Why should we take moral direction from Max Lucado?
In the whirlwind of words that have followed the Newtown tragedy, one prominent religious voice has been Max Lucado, a Texas pastor and best-selling author. CNN’s Belief Blog interviewed him for its first response to the trauma. The Huffington Post ran a Christmas prayer from him during these dark days. And Lucado’s words are being quoted by folks like Jim Denison at the Christian Post.
There is nothing particularly troubling about Lucado’s responses themselves. He told CNN that pastors would have to rework their sermons for Sunday. He prayed at HuffPo that somehow, someway Christ would be born “anew in us.” But in these sad times, when we search for moral voices to follow, we may want to consider the source. In this case, we may find that Max Lucado’s own work has contributed to our culture of violence—even gun violence.
Lucado’s breakout book No Wonder They Call Him the Savior includes an entire chapter on Bernie Goetz. You may not remember, but in the 1980s, Goetz shot four alleged muggers in the New York City subway. He was white; they were black. Goetz’s gun was unregistered; it was not legal for him to have it or to use it. He was found guilty on several counts but served less than a year in prison. He became a National Rifle Association poster child.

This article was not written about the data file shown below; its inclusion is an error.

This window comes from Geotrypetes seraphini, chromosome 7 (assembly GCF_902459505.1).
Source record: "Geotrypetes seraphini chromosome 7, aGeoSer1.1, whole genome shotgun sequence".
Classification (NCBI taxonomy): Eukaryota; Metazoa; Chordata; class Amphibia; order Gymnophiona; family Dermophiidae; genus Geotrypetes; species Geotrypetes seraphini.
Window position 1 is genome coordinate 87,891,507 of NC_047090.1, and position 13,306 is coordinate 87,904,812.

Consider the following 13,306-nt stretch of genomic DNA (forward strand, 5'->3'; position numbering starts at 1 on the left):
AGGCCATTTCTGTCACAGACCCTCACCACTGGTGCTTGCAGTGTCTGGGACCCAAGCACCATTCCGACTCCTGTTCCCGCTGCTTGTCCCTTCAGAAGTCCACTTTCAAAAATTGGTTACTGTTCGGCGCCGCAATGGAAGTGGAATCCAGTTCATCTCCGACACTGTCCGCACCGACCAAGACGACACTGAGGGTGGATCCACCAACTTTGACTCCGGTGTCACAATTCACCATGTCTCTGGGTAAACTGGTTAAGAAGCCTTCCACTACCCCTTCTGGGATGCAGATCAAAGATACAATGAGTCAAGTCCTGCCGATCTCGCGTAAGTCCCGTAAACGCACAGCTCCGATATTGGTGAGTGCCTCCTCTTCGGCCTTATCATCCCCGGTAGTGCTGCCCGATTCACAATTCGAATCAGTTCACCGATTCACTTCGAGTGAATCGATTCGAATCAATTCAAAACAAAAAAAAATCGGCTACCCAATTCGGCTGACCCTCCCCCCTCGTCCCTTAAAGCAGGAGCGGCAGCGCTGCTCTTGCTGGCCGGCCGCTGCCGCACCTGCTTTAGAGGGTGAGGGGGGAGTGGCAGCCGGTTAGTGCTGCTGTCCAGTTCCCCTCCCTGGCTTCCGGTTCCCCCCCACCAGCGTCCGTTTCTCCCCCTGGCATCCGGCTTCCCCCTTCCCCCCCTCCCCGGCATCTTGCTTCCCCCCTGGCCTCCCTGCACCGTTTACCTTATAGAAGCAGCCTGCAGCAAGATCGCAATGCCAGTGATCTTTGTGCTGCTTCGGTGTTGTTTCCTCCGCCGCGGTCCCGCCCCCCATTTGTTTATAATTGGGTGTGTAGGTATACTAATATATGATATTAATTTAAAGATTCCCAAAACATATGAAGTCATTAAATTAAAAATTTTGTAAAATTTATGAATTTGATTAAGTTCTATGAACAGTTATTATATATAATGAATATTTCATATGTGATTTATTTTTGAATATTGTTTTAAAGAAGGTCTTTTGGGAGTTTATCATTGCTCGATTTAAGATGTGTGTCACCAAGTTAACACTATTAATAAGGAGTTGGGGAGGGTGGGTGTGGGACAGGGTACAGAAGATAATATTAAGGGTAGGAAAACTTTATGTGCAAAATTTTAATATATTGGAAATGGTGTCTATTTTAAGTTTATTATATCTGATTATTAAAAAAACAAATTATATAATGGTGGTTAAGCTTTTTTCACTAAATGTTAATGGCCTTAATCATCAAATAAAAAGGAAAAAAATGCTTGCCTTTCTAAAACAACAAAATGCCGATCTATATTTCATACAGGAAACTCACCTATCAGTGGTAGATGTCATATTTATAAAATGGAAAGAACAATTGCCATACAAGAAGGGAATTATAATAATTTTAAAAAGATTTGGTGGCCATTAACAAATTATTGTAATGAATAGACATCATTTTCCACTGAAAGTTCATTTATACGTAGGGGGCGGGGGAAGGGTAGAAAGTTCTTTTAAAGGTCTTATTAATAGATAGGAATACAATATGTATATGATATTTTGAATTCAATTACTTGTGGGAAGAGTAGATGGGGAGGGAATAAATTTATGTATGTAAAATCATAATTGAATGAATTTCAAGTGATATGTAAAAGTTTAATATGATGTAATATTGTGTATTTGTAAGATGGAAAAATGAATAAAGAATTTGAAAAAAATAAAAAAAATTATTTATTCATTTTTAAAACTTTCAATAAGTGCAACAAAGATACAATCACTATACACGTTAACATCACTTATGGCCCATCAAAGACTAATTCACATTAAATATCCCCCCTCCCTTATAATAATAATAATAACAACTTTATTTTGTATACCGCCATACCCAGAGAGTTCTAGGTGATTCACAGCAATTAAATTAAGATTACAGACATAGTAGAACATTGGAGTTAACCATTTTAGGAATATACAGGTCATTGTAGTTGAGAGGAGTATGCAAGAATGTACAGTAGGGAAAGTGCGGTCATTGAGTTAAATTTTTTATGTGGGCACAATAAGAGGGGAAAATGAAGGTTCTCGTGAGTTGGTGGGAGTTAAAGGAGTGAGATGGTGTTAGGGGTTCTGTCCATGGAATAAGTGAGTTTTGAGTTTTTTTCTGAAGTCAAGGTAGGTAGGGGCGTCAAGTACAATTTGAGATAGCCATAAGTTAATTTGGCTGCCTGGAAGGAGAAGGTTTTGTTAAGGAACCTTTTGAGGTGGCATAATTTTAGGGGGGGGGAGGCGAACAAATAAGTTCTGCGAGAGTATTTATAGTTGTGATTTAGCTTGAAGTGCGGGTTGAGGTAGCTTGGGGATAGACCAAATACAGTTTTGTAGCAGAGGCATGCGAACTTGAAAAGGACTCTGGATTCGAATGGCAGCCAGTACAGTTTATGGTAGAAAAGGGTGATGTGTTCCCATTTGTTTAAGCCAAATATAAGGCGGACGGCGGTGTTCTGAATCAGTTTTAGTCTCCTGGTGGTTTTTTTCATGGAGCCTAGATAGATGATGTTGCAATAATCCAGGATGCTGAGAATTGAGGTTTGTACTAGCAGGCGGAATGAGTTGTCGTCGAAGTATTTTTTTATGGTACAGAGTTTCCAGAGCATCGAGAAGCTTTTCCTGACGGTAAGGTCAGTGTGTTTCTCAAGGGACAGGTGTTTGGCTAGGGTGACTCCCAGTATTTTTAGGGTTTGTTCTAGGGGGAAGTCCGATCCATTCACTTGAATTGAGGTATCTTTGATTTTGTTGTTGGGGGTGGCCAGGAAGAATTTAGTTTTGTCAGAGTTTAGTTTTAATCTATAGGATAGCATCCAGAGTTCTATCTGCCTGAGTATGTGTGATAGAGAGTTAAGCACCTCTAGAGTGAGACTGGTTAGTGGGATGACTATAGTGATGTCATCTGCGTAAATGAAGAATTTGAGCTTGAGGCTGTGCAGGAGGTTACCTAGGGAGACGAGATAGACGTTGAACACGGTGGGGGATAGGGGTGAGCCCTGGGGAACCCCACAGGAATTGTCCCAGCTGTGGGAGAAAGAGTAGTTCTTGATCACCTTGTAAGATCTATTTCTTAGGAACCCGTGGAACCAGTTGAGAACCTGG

Goetz’s trial and story became a lightning rod for New Yorkers tired of city violence and their feeling of powerlessness. The case was profoundly complicated, as it drew together issues of race, crime and violence. In No Wonder They Call Him the Savior, Lucado tried to make spiritual sense of it.
Lucado explains why so many Americans fell in love with Goetz. Goetz—part “Robin Hood” and part “Lone Ranger”—was “an unassuming hero.” Lucado even concludes that “no one can blame the American public for applauding the man who fought back.”
For Lucado, Goetz was a symbol of our human condition: we’re mad; we want vengeance. In fact, his thoughts about Goetz ultimately echo his Christmas-prayer response to the Newtown killings. Lucado pivots from Goetz’s anger to Christ’s forgiveness, and the book’s ultimate point is that God acts in holy ways when we only act in heroic ways (as Goetz did, in Lucado’s take).
At no point does Lucado mention the racial dynamic of subway shooting. At no point does he mention the illegality of Goetz’s concealed weapon. And at no point does he acknowledge that other Americans, especially many African Americans, were profoundly disturbed by the public adoration for Bernie Goetz.
More crucially, Lucado shows no interest in who the alleged muggers were (the men shot) or why they were supposedly stealing. He shows no moral or spiritual interest in anyone but the illegally armed vigilante.
But now we’re supposed to listen to his prayers, to take moral direction from him? By lionizing Bernie Goetz, Max Lucado offered moral cover for groups like the NRA to push their agenda—that guns can make us heroes, that they can be useful in moral campaigns. In this moment of high-pitched anxiety and profound searching, we would do well to consider carefully from whom we take spiritual counsel.